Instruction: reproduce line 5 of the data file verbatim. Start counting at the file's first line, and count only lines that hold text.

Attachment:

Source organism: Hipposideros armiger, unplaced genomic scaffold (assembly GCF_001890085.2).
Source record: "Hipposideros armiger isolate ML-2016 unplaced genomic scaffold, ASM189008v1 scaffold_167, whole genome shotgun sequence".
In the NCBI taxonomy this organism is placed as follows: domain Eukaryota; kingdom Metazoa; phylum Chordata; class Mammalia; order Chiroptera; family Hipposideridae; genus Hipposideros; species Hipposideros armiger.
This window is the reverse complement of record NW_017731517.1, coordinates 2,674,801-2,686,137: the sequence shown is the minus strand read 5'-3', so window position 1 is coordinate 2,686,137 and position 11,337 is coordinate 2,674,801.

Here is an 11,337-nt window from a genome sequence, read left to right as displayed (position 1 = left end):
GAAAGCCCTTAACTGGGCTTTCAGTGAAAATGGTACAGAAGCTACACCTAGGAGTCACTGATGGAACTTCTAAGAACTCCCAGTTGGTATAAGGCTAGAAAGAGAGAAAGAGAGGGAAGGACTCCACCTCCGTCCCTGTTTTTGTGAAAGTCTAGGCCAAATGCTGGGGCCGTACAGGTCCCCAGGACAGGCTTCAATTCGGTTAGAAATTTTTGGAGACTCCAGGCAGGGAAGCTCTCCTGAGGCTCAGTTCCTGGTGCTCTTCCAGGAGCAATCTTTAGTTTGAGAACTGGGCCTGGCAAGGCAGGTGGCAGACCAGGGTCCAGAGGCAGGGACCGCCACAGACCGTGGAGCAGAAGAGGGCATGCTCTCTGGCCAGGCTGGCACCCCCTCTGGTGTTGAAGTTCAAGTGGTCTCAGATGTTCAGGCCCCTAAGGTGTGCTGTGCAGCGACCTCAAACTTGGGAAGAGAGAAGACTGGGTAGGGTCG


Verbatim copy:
Here is an 11,337-nt window from a genome sequence, read left to right as displayed (position 1 = left end):